Euglycemia DKA – don’t miss it!

EM Reflections May 2021 – Euglycemia DKA

Big thanks to Dr. Paul Page for leading this month’s discussions.

All cases are imaginary but highlight important learning points.

Authored and Copyedited by: Dr. Mandy Peach


A 65 yo female presents with n/v ongoing for 2 days. She feels fatigued and has not been able to keep down fluids. She denies diarrhea. She has no history of abdominal surgeries. She does describe increasing productive cough that preceded the vomitting. She denies fever, but does complain of shortness of breath.

Medications: Atorvastatin, Empagliflozin, Pantoprazole

Vitals: BP 104/66 HR 110 RR 22 O2 96% RA T 37.8 gluc 7.2

On exam there is obvious dehydration, and she seems fatigued with her eyes closed through most of the exam. She does respond to speech. The abdominal exam is unremarkable for focal tenderness. There are expiratory crackles heard at the R lung base.

You order a portable CXR1 and baseline labs including a VBG and lactate.

You suspect pneumonia with dehydration. You initiate a 1L NaCL bolus and order antibiotics.

You continue seeing other patients when you get a call from the nurse – the VBG is back for the patient.
They appear to have a metabolic acidosis with a pH of 7.10 and an anion gap of 14. The lactate appears surprisingly normal. The patient hasn’t made any urine yet for a sample.

What is the differential for anion gap metabolic acidosis2?

Going through the ‘MUDPILES’ mnemonic and revisiting the history nothing seems to fit. But there is a history of DM.

What red flag should trigger you to consider DKA despite the normal glucose?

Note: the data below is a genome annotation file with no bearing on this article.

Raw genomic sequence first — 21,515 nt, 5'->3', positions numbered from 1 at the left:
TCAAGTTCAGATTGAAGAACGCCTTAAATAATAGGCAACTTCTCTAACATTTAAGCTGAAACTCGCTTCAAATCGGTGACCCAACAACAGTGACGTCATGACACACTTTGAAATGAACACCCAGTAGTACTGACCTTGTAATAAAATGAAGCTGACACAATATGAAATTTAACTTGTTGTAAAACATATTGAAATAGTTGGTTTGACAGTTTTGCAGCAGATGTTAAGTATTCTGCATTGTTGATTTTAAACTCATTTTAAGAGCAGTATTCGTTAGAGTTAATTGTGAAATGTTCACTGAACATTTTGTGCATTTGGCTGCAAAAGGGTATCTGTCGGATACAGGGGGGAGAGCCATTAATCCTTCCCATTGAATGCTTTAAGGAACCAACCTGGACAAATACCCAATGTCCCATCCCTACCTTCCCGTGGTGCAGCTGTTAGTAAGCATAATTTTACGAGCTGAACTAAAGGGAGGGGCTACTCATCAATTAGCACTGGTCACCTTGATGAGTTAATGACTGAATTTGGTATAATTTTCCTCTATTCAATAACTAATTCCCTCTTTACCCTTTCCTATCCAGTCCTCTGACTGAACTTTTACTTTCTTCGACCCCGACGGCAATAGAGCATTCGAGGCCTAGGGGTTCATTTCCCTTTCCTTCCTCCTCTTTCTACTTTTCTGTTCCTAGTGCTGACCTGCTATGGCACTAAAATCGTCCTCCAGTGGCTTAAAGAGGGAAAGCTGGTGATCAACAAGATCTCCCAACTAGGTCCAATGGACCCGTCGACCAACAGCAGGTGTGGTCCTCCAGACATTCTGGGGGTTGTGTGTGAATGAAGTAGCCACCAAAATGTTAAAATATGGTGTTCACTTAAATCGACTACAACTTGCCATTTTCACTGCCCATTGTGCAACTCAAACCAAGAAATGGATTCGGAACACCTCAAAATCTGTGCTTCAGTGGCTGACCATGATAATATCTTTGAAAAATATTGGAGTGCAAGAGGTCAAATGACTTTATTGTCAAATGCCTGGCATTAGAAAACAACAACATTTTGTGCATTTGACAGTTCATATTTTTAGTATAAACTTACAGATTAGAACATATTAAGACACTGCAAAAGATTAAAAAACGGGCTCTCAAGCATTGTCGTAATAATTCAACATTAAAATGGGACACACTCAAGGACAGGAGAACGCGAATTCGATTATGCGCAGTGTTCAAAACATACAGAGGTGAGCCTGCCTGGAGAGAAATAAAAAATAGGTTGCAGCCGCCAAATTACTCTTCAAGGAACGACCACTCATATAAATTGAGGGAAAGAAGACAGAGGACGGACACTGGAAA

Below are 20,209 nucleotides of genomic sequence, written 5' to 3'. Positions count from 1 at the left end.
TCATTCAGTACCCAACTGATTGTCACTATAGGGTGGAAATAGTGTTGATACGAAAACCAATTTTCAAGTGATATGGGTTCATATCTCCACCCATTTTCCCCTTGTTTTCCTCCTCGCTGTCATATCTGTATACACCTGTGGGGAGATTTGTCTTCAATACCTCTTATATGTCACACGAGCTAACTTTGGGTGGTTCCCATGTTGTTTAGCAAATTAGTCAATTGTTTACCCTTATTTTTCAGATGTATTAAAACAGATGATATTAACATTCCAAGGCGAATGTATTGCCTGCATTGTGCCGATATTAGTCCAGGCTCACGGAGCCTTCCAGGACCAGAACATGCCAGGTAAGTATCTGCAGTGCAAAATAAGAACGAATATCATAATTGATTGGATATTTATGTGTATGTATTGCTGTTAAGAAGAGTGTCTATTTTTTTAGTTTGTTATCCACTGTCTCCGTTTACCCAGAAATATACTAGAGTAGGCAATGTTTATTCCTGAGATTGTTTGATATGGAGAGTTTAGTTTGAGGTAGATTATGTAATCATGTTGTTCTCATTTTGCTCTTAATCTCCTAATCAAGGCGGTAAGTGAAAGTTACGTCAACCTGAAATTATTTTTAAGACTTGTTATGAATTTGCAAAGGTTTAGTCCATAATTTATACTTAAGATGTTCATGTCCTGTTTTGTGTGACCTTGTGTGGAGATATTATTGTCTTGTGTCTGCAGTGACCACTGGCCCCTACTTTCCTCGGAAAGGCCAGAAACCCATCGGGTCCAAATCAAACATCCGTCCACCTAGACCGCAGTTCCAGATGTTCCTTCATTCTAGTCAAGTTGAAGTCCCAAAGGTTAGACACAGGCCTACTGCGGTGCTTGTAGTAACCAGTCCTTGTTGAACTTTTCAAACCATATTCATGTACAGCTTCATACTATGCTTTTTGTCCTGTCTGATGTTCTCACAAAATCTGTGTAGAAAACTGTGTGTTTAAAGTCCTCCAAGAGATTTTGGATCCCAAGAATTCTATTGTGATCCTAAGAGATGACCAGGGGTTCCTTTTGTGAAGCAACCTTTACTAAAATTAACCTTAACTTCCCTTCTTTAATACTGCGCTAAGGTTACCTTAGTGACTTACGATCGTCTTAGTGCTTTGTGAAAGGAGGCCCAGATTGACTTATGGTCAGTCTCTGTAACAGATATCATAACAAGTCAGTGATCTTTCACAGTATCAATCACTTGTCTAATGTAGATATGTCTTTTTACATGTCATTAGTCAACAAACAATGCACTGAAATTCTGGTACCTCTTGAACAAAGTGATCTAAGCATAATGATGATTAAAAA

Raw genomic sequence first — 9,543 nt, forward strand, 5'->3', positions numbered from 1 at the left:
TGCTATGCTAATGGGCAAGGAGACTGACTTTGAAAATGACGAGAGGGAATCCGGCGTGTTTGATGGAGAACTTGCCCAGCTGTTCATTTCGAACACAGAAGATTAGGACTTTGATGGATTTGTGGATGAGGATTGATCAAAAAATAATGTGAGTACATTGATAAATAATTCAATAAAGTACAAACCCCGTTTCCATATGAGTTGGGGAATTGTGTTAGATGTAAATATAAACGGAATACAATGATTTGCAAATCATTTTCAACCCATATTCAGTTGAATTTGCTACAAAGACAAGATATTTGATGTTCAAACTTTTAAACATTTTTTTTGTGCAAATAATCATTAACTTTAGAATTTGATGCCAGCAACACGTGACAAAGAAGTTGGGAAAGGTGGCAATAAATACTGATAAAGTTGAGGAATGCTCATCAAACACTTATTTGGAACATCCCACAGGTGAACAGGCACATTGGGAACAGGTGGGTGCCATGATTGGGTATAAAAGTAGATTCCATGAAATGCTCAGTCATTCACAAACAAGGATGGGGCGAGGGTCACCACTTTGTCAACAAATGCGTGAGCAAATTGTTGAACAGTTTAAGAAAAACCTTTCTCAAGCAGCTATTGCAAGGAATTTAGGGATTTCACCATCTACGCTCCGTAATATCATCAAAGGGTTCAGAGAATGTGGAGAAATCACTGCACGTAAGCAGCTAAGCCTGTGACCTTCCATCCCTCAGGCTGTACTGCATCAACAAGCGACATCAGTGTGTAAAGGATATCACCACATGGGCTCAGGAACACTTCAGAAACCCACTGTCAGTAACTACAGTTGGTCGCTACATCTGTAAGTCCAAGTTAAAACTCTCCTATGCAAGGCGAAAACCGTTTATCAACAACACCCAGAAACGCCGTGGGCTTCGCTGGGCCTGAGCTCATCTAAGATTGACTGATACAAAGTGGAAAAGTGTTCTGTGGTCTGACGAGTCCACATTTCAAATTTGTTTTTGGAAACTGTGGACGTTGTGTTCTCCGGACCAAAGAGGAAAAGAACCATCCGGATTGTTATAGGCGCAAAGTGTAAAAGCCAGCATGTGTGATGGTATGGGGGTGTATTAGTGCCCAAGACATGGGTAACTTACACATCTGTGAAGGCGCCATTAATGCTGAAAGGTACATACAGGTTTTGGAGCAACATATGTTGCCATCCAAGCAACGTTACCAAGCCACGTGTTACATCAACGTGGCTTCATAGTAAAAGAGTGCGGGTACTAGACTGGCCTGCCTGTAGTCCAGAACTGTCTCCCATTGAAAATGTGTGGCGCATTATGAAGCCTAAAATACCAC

The patient is on Empagliflozin. This is a SGLT-2 inhibitor. Patient on these medications are at risk of Euglycemic DKA.

In Euglycemia DKA there is a “relative carbohydrate deficiency state with normalization of serum glucose and concomitant elevation of counter-regulatory stress hormones. This leads to free fatty acid catabolism and ketone production.” 3

In any patient on a “zin” consider euglycemic DKA.

You order a serum ketone as well as β-hydroxybutyrate.

Clinically how do patients present with euglycemic DKA3?

Nausea/vomiting, malaise, shortness of breath – the differential is huge for this presentation. Again, look at the medication list for any diabetic patient. If you see a ‘zin’ – consider euglycemic DKA.

Alternatively if you order a gas and incidentally find anion gap metabolic acidosis in a diabetic patient consider ordering ketones/ β-hydroxybutyrate.

What about if this patient was an alcoholic? How would these complicate the diagnosis4?

Alcoholics can also present quite similarly with alcoholic ketoacidosis – nausea/vomiting, malaise, and similar lab findings. Other than the history one distinguishing characteristic is that alcoholic ketoacidosis tends to have frankly low blood glucose.

Are the triggers for euglycemic DKA any different3?

No, triggers for DKA are the same. Essentially any physiological stress.

A quick way to remember is the 5 I’s

Infection pneumonia, UTI, skin, abdominal
Infarction MI, CVA, bowel infarction
Infant on board pregnancy
Indiscretion dietary nonadherence
Insulin deficient insulin pump failure or non-adherence

Infection and insulin deficient secondary to non-adherence or inappropriate dosing are the most common causes.

I would also consider adding a 6th I – iatrogenic meaning drugs

What drugs commonly trigger DKA3?
– Glucocorticoids
– Diuretics
– Atypical antipyschotics

Are there any patients at risk of euglycemic DKA other than those taking the ‘zins’3?